The Mosin-Nagant is the world's longest-surviving and most widely distributed military rifle, having armed the forces of Russia and many other countries for more than five decades. It has seen action from World War I to the present day, but is most famous for its role during World War II when it proved to be an excellent sniping weapon in the hands of marksmen such as Vasily Zaitsev and Simo Hayha. This study covers the rifle's entire combat history, from its early development through to its service in combat and the impact it has had on modern firearms.
Dramatic battle reports and specially commissioned artwork complement the meticulously researched examination of the Mosin-Nagant provided by author Bill Harriman as he delves into the history of one of the most iconic rifles of World War II.
Bill Harriman is Director of Firearms at the British Association for Shooting and Conservation, and appears regularly on British television as part of the team of experts on the BBC's Antiques Roadshow programme. A former Territorial Army officer with 18 years' service, he is also a forensic scientist dealing with cases involving firearms, ammunition and other weapons. This is Bill's first book for Osprey. Johnny Shumate works as a freelance illustrator living in Nashville, Tennessee. His greatest influences are Angus McBride, Don Troiani, and Edouard Detaille. Born in Malaya in 1949, Alan Gilliland spent 18 years as the graphics editor of The Daily Telegraph, winning 19 awards in that time. He now illustrates for a variety of publishers (www.alangilliland.com).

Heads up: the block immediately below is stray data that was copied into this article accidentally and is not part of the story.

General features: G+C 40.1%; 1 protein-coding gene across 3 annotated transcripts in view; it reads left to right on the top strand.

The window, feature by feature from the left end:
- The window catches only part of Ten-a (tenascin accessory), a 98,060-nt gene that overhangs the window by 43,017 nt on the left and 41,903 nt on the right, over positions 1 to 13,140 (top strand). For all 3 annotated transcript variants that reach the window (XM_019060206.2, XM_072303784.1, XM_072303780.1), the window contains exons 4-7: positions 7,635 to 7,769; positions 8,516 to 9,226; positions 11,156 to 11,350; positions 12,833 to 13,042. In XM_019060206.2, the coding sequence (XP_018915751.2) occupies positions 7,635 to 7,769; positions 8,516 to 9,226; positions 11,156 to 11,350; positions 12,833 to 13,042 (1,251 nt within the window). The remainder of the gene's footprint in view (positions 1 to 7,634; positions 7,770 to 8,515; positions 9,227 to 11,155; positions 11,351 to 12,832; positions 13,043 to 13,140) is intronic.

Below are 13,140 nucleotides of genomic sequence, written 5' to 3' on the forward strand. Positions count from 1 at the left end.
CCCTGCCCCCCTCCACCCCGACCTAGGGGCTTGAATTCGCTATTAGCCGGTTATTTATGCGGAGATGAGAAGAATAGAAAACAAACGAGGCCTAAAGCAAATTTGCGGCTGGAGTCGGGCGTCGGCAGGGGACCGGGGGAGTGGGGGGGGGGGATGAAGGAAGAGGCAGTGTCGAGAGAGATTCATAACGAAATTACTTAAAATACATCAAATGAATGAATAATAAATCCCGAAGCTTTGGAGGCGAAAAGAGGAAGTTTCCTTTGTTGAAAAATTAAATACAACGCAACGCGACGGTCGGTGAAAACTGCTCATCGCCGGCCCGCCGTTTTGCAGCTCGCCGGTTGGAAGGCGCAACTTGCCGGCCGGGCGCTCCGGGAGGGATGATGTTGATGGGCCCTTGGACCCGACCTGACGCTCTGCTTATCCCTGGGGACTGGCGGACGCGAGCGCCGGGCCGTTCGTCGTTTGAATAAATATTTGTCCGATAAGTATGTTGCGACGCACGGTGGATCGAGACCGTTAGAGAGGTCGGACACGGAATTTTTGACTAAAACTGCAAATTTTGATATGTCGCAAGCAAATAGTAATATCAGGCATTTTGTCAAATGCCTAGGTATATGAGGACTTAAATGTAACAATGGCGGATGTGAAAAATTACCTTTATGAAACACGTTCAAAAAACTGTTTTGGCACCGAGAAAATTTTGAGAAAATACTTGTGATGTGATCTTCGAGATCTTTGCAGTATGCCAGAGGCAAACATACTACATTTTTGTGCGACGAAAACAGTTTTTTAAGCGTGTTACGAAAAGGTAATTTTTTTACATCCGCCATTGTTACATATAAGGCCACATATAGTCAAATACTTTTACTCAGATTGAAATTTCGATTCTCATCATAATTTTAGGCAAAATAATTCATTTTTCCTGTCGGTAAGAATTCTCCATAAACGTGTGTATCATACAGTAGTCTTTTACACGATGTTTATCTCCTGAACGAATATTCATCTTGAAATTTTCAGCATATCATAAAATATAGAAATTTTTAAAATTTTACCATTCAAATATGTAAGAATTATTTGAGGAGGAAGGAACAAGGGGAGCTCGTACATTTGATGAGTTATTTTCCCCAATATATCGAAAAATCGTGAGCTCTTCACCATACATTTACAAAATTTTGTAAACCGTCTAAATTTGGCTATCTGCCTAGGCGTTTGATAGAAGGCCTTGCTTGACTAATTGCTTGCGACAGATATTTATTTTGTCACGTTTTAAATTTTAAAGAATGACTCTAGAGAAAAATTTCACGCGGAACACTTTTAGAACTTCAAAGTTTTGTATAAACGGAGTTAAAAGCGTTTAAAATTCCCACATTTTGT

Introduction / Development / Use / Impact / Conclusion / Bibliography / Index